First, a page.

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No New Abnormal

Tag: musical satire

Os Mutantes: Sly Tropical Psychedelic Rock Legends Still Going Strong

Os Mutantes are best-known for jumpstarting the Brazilian psychedelic movement of the 60s. They sang in Portuguese and fractured English, putting a distinctively tropical, wryly humorous spin on the trippiest pop music of the era, a shtick that has become more lovingly satirical over the years. They enjoyed a resurgence back in the 90s and since then have never looked back…other than with their consistently skewed, gimlet-eyed take on classic American and British psychedelia from fifty years ago. Their latest album ZZYZX is streaming at Spotify.

They open the record with Beyond, a jangly, sparkling, Byrdsy twelve-string guitar psych-folk tune that could be legendary Dutch satirists Gruppo Sportivo. “Guilt and medication, you know, is the Catholic way of life,” frontman Sergio Dias sings, earnestly brooding: “To the end I dream by myself.” The music is spot-on Laurel Canyon, 1967: the lyrics, a facsimile that’s so close it’s actually quite laudable.

“How do you think you are all still alive, it is because I am there always by your side,” Dias insists in Mutant’s Lonely Night, a grimly crescendoing anthem, Henrique Peters;  river of organ behind the acoustic guitars, up to a bluesy solo from the bandleader. The Last Silver Bird starts out with jazzy chords and syncopation in the same vein as the Free Design, then the band very subtly shift it into gospel-inspired terrain.

The women in the band sing lead in Candy, a warped take on retro American soul – or just a ripoff of the Move doing the same thing, circa 1965. Gay Matters is a ridiculously unswinging faux-jazz spoof of this era’s confusion over gender roles– maybe that’s part of the joke. The band do the same with early 70s psychedelic funk in We Love You, right down to the warpy, flangey electric piano.

Window Matters is a spot-on early 70s John Lennon spoof and – maybe – a cautionary tale about society growing more and more atomized. “When you’re happy living in the box, closing doors, windows down, no one sees inside,” Dias warns. Por Que Nao is a bossa with woozy synth bass in place of the real thing, while the soul tune Tempo E Espacio is more authentically New Orleans than most American bands could approximate.

The album’s title track is its most ridiculously over-the-top song, a blues about aliens at Area 51. Is the closing number, Void, just a silly sendup of the meme of Indian takadimi counting language, or a genuinely apocalyptic shot across the bow? Dial up the record and decide for yourself.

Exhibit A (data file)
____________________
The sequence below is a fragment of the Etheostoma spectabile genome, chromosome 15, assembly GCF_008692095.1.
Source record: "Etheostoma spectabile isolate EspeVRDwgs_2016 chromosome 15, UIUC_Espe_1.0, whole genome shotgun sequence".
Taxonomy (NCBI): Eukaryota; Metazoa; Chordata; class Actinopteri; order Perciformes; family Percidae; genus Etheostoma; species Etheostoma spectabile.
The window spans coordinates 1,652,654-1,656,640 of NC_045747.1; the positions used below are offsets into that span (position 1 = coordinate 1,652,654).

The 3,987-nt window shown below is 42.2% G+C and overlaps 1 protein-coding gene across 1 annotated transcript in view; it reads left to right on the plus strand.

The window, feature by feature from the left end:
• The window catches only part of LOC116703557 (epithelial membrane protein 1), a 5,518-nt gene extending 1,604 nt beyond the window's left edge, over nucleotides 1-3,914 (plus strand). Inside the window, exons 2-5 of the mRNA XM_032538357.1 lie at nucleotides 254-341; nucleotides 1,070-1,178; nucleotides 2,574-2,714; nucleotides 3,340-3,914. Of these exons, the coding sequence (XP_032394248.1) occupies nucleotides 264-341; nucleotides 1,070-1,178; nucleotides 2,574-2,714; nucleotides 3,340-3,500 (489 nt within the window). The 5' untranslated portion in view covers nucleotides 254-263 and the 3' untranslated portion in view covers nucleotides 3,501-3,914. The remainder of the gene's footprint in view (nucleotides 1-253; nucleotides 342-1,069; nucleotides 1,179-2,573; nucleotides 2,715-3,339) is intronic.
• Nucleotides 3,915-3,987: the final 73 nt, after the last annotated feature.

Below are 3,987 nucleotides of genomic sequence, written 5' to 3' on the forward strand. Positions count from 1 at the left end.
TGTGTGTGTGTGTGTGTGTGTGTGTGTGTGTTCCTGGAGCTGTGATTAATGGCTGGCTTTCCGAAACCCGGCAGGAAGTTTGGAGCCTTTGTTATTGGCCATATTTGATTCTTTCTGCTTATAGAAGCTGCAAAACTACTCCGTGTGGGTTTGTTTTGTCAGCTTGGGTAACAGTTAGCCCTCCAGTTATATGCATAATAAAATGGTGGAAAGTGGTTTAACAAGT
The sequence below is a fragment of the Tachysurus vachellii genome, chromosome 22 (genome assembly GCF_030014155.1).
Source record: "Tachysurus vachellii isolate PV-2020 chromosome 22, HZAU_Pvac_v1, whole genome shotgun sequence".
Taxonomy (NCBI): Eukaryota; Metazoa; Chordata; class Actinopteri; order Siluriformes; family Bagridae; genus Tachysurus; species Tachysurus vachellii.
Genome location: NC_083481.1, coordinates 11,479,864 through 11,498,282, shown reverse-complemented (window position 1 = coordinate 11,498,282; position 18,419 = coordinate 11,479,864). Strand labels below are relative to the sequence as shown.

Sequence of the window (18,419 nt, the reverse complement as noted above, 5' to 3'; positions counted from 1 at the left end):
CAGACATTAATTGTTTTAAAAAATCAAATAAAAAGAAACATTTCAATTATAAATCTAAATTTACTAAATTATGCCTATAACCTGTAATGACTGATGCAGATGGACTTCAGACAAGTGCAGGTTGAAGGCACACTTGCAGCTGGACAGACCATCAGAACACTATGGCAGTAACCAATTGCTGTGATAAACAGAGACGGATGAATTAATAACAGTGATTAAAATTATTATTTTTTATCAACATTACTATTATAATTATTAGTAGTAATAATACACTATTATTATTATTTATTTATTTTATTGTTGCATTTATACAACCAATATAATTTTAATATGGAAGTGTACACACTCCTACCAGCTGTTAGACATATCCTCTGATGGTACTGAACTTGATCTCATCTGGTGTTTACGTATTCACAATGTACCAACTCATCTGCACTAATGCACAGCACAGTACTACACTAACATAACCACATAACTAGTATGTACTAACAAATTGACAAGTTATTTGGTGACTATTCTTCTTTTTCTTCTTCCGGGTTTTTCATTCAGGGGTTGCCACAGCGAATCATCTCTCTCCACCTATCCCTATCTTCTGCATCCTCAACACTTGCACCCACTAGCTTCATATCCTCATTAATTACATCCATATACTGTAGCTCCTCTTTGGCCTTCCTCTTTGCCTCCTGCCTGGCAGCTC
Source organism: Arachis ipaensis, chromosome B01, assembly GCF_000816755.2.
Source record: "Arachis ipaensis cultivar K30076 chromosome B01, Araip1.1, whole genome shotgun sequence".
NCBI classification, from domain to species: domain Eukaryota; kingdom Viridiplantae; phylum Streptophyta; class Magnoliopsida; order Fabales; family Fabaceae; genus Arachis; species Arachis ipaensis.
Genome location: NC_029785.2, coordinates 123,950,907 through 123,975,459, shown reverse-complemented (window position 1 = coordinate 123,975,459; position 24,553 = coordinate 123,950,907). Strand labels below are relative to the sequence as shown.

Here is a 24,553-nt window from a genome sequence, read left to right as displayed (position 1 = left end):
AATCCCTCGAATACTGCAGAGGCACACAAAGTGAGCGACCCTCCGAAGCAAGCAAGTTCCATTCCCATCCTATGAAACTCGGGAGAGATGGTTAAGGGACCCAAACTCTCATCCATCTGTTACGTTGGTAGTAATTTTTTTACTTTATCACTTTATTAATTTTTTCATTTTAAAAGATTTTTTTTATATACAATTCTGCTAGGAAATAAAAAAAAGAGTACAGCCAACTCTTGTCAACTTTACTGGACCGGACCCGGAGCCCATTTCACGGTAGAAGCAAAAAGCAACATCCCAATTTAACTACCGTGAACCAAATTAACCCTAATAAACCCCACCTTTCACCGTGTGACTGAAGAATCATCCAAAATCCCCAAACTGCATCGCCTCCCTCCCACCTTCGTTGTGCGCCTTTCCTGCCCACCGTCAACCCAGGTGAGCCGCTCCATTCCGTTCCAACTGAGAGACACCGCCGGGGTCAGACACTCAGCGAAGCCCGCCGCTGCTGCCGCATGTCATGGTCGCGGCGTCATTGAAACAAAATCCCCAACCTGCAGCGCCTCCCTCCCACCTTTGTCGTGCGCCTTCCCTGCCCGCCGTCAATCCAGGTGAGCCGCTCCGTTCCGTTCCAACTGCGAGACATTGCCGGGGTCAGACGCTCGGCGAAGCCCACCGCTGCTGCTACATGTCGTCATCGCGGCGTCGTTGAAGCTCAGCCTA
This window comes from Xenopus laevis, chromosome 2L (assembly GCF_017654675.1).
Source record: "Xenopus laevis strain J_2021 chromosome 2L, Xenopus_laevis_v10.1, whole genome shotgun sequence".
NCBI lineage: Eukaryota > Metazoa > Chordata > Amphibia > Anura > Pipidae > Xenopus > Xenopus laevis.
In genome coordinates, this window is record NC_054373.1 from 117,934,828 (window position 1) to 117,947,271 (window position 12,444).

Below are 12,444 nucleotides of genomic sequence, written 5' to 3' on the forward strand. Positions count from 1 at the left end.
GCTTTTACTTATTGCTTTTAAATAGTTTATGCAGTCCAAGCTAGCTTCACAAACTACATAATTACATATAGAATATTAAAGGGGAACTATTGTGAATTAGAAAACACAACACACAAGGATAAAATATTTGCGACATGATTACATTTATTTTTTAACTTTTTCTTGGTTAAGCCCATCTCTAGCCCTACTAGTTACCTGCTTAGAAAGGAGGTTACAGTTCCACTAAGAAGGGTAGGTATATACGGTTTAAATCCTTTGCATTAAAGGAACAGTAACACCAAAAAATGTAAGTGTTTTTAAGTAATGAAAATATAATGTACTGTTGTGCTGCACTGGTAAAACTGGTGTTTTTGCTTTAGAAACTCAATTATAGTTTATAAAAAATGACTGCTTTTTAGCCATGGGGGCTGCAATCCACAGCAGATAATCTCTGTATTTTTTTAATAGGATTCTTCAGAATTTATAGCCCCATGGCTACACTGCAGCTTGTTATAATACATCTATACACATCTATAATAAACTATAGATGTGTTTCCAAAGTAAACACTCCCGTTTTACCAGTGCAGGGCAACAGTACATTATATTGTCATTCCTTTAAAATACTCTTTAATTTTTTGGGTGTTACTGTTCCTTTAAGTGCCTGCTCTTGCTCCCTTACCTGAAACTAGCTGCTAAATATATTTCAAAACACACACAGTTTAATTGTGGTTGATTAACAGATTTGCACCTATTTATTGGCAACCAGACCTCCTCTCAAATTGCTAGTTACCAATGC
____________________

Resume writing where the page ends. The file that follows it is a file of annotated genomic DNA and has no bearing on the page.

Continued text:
An Iconic, Fearlessly Populist Brooklyn Band Releases Their Most Ambitious Album in Bushwick Saturday Night

If there’s any New York band who’ve earned a song about themselves, it’s Les Sans Culottes. It’s on their latest album, She is Tossed By the Waves But Does Not Sink, streaming at Bandcamp. That’s the Paris city motto, and there’s no small irony in that the same could be said for the band. Since the 90s, they’ve slowly expanded from their origins as the Spinal Tap of late 60s French ye-ye psychedelic pop, to become as eclectic as the New York borough they represent used to be before the blitzkrieg of out-of-state white yuppies and “luxury” condos. No other New York band have spoken out as witheringly or accurately against the blight of gentrification as this shapeshifting crew – in spot-on, slangy French, no less. They’re playing the album release show this Saturday night, June 2 at 10 PM at El Cortez in Bushwick. The show isn’t listed on the venue calendar, but if they charged $20 for Amy Rigby, this should be about half that or less.

Along the way, the group have weathered several lineup changes and even a lawsuit by a spinoff of the band. That the Sans Culottes brand would be worth taking to court speaks for itself. This latest edition, fronted by founder Clermont Ferrand, is the most stylistically eclectic ever. While there are a few songs that bring to mind late 60s Serge Gainsbourg or Françoise Hardy, the satire is subtler than ever. Their signature mockery of French would-be rockers stumbling through all sorts of American idioms is still there, but the songs span from lush new wave to Stonesy rock to faux funk, stadium anthems and the noir.

The opening track’s title, Eiffel Tour is a Franglais pun – in French, it’s Le Tour Eiffel. It’s as much a musical as lyrical spoof, a shuffling early 70s style French faux funk tune driven by keyboardist Benoit Bals’ trebly Farbisa over Jacques Strappe’s drums and M. Pomme Frite’s bass. It’s the band’s An American in Paris:

Je prends mon élan
Et parle en verlan
Nous sommes en terrasse

[This is tough to translate, and indicative of how clever this band’s lyrics are. The first couple of lines roughly equate to “I get up the nerve and talk in verlan,” a French counterpart to pig Latin from the late 80s Paris banlieu Arab ghetto. “Nous sommes en terrasse,” meaning literally “We’re on the terrace,” was a meme referring to how resolute the French remained in the wake of the 2015 massacre at the Charlie Hebdo office. In that context, it’s “We’re just chilling.”]